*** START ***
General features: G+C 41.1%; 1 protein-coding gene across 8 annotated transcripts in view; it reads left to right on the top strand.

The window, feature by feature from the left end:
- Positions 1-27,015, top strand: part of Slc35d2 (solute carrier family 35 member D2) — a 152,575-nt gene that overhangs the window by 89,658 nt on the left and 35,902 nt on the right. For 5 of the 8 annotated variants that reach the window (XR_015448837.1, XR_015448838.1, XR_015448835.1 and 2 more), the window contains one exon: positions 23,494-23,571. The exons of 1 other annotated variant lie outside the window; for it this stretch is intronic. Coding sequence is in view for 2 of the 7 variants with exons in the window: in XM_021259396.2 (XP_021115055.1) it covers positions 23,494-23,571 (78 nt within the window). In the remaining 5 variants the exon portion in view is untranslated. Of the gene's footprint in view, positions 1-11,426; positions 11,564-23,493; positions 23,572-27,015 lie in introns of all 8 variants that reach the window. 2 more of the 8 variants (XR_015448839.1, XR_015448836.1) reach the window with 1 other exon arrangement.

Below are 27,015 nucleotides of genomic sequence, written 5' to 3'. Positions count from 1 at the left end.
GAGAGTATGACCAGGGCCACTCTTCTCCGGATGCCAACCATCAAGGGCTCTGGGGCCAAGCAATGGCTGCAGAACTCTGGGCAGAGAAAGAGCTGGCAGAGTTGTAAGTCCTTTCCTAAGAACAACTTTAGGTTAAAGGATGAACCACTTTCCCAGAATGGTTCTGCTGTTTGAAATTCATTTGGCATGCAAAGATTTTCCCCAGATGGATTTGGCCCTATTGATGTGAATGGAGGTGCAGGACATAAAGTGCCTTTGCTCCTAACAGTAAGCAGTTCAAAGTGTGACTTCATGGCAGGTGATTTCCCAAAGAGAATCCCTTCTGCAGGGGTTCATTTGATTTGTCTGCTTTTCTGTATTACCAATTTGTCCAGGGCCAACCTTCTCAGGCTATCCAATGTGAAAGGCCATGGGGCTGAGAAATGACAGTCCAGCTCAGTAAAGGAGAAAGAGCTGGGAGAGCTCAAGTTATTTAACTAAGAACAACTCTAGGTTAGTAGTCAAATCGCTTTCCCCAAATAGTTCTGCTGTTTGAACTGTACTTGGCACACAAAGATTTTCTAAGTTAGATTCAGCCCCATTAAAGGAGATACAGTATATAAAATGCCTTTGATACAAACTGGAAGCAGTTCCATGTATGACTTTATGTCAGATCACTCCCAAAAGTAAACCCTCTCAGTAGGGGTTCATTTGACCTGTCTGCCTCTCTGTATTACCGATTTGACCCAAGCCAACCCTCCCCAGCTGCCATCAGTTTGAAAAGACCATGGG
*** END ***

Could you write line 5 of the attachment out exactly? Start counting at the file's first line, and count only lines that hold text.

GAGAGTATGACCAGGGCCACTCTTCTCCGGATGCCAACCATCAAGGGCTCTGGGGCCAAGCAATGGCTGCAGAACTCTGGGCAGAGAAAGAGCTGGCAGAGTTGTAAGTCCTTTCCTAAGAACAACTTTAGGTTAAAGGATGAACCACTTTCCCAGAATGGTTCTGCTGTTTGAAATTCATTTGGCATGCAAAGATTTTCCCCAGATGGATTTGGCCCTATTGATGTGAATGGAGGTGCAGGACATAAAGTGCCTTTGCTCCTAACAGTAAGCAGTTCAAAGTGTGACTTCATGGCAGGTGATTTCCCAAAGAGAATCCCTTCTGCAGGGGTTCATTTGATTTGTCTGCTTTTCTGTATTACCAATTTGTCCAGGGCCAACCTTCTCAGGCTATCCAATGTGAAAGGCCATGGGGCTGAGAAATGACAGTCCAGCTCAGTAAAGGAGAAAGAGCTGGGAGAGCTCAAGTTATTTAACTAAGAACAACTCTAGGTTAGTAGTCAAATCGCTTTCCCCAAATAGTTCTGCTGTTTGAACTGTACTTGGCACACAAAGATTTTCTAAGTTAGATTCAGCCCCATTAAAGGAGATACAGTATATAAAATGCCTTTGATACAAACTGGAAGCAGTTCCATGTATGACTTTATGTCAGATCACTCCCAAAAGTAAACCCTCTCAGTAGGGGTTCATTTGACCTGTCTGCCTCTCTGTATTACCGATTTGACCCAAGCCAACCCTCCCCAGCTGCCATCAGTTTGAAAAGACCATGGG